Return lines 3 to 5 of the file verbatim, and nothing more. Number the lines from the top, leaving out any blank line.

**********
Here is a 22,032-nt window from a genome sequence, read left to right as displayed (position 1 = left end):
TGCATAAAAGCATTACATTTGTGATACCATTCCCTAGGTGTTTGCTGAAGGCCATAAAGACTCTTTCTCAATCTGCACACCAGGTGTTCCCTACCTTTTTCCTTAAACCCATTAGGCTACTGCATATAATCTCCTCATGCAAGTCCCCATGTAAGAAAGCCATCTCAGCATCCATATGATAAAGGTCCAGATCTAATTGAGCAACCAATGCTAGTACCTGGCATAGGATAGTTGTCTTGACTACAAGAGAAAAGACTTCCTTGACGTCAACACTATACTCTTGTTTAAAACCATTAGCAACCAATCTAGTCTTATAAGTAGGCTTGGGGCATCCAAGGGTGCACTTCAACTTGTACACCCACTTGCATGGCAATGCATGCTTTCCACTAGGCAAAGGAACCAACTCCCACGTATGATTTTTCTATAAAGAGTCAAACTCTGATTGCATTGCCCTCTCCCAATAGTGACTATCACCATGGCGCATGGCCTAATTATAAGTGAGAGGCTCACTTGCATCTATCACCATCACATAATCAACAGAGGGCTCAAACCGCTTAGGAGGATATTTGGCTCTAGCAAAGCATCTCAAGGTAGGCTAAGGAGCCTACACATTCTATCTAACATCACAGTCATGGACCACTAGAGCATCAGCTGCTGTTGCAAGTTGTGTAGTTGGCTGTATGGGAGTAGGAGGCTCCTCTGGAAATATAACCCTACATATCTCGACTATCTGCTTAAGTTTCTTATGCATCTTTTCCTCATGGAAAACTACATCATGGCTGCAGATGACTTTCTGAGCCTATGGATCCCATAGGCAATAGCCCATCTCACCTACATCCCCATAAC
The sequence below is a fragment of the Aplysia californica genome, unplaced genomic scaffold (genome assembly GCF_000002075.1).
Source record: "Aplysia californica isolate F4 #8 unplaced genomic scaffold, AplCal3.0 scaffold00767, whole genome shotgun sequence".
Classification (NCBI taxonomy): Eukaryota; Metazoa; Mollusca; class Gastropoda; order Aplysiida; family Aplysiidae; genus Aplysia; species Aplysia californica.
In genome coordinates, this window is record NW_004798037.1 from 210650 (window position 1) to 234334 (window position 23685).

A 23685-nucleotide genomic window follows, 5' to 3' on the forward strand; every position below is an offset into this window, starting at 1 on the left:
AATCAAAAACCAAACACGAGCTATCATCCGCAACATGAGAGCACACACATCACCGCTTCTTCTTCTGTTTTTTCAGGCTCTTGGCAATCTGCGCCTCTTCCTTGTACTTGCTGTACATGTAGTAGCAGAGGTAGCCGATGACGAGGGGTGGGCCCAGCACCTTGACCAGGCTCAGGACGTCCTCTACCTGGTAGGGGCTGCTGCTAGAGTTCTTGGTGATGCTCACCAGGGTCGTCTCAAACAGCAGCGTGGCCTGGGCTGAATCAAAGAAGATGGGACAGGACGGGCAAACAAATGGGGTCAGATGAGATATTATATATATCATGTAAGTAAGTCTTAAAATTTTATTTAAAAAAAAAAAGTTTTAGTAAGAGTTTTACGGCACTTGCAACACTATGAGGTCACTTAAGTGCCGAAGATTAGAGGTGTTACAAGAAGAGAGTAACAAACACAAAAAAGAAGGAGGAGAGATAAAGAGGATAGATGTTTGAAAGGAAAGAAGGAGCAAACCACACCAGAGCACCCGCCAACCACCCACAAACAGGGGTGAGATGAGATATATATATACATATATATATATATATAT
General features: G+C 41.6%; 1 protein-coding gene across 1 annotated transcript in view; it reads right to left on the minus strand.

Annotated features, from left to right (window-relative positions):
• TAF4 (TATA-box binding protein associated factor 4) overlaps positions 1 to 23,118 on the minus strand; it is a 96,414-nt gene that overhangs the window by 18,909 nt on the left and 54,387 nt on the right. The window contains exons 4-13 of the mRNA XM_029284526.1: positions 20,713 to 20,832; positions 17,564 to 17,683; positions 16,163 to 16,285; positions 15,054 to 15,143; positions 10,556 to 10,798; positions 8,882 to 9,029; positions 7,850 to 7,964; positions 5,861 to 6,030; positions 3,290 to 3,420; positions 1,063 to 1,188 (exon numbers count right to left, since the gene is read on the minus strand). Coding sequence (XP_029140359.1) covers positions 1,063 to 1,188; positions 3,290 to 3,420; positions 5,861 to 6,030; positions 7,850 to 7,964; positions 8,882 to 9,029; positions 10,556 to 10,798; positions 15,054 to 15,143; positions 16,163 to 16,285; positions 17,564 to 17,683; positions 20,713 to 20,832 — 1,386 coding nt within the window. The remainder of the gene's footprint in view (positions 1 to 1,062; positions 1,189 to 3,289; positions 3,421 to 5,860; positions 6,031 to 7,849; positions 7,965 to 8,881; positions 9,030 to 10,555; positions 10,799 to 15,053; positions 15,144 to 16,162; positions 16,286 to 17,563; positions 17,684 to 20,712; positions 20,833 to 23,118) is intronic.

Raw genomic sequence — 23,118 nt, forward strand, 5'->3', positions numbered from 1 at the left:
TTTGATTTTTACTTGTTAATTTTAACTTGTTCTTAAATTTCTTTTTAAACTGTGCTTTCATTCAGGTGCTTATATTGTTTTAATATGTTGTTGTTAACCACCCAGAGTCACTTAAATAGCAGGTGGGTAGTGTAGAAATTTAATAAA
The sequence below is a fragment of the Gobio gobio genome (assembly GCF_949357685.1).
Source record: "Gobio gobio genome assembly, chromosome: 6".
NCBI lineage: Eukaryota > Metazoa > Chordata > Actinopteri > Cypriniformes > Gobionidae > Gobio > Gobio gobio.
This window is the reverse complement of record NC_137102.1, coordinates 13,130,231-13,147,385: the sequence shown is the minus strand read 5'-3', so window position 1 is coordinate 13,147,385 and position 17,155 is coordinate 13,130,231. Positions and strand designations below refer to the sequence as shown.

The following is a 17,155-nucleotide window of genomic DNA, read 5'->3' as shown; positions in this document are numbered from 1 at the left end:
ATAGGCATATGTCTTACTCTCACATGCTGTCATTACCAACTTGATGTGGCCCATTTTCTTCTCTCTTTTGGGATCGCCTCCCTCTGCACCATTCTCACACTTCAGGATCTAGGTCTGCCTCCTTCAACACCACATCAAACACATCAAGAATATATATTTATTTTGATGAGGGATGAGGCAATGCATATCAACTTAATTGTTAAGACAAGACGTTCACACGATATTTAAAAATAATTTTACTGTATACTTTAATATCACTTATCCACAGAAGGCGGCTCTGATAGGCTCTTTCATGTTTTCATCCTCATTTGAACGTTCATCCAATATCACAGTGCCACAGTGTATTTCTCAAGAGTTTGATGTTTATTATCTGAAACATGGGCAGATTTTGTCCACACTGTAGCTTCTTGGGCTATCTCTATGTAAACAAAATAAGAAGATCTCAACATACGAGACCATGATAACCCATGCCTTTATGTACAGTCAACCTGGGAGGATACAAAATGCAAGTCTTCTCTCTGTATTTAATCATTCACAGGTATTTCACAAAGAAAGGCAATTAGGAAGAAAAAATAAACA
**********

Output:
The sequence below is a fragment of the Aplysia californica genome, unplaced genomic scaffold (genome assembly GCF_000002075.1).
Source record: "Aplysia californica isolate F4 #8 unplaced genomic scaffold, AplCal3.0 scaffold00767, whole genome shotgun sequence".
Classification (NCBI taxonomy): Eukaryota; Metazoa; Mollusca; class Gastropoda; order Aplysiida; family Aplysiidae; genus Aplysia; species Aplysia californica.